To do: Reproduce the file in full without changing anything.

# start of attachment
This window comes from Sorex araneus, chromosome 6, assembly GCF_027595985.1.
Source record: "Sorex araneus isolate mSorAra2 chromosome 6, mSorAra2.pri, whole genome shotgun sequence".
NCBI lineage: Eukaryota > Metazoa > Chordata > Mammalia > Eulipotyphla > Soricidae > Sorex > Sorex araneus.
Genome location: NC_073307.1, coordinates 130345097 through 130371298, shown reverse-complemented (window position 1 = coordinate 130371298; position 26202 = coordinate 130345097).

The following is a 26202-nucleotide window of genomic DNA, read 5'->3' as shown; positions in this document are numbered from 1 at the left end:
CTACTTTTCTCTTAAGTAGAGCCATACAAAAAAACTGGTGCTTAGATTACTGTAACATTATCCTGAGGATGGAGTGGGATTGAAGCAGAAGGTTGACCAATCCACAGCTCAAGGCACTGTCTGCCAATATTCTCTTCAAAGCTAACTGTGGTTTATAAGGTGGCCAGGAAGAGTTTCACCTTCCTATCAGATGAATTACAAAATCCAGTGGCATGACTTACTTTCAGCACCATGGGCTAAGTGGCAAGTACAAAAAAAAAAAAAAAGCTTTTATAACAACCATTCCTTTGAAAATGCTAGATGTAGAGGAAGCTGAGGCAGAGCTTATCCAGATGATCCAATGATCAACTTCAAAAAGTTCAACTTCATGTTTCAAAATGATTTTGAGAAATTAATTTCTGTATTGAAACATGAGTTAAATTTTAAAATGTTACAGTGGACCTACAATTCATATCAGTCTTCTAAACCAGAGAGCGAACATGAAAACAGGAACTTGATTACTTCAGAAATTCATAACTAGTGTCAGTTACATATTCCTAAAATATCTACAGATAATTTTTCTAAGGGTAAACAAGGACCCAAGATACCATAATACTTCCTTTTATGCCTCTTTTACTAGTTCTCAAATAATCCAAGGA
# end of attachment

This window comes from Sorex araneus, chromosome 6, assembly GCF_027595985.1.
Source record: "Sorex araneus isolate mSorAra2 chromosome 6, mSorAra2.pri, whole genome shotgun sequence".
NCBI lineage: Eukaryota > Metazoa > Chordata > Mammalia > Eulipotyphla > Soricidae > Sorex > Sorex araneus.
Genome location: NC_073307.1, coordinates 130345097 through 130371298, shown reverse-complemented (window position 1 = coordinate 130371298; position 26202 = coordinate 130345097).

The following is a 26202-nucleotide window of genomic DNA, read 5'->3' as shown; positions in this document are numbered from 1 at the left end:
CTACTTTTCTCTTAAGTAGAGCCATACAAAAAAACTGGTGCTTAGATTACTGTAACATTATCCTGAGGATGGAGTGGGATTGAAGCAGAAGGTTGACCAATCCACAGCTCAAGGCACTGTCTGCCAATATTCTCTTCAAAGCTAACTGTGGTTTATAAGGTGGCCAGGAAGAGTTTCACCTTCCTATCAGATGAATTACAAAATCCAGTGGCATGACTTACTTTCAGCACCATGGGCTAAGTGGCAAGTACAAAAAAAAAAAAAAAGCTTTTATAACAACCATTCCTTTGAAAATGCTAGATGTAGAGGAAGCTGAGGCAGAGCTTATCCAGATGATCCAATGATCAACTTCAAAAAGTTCAACTTCATGTTTCAAAATGATTTTGAGAAATTAATTTCTGTATTGAAACATGAGTTAAATTTTAAAATGTTACAGTGGACCTACAATTCATATCAGTCTTCTAAACCAGAGAGCGAACATGAAAACAGGAACTTGATTACTTCAGAAATTCATAACTAGTGTCAGTTACATATTCCTAAAATATCTACAGATAATTTTTCTAAGGGTAAACAAGGACCCAAGATACCATAATACTTCCTTTTATGCCTCTTTTACTAGTTCTCAAATAATCCAAGGA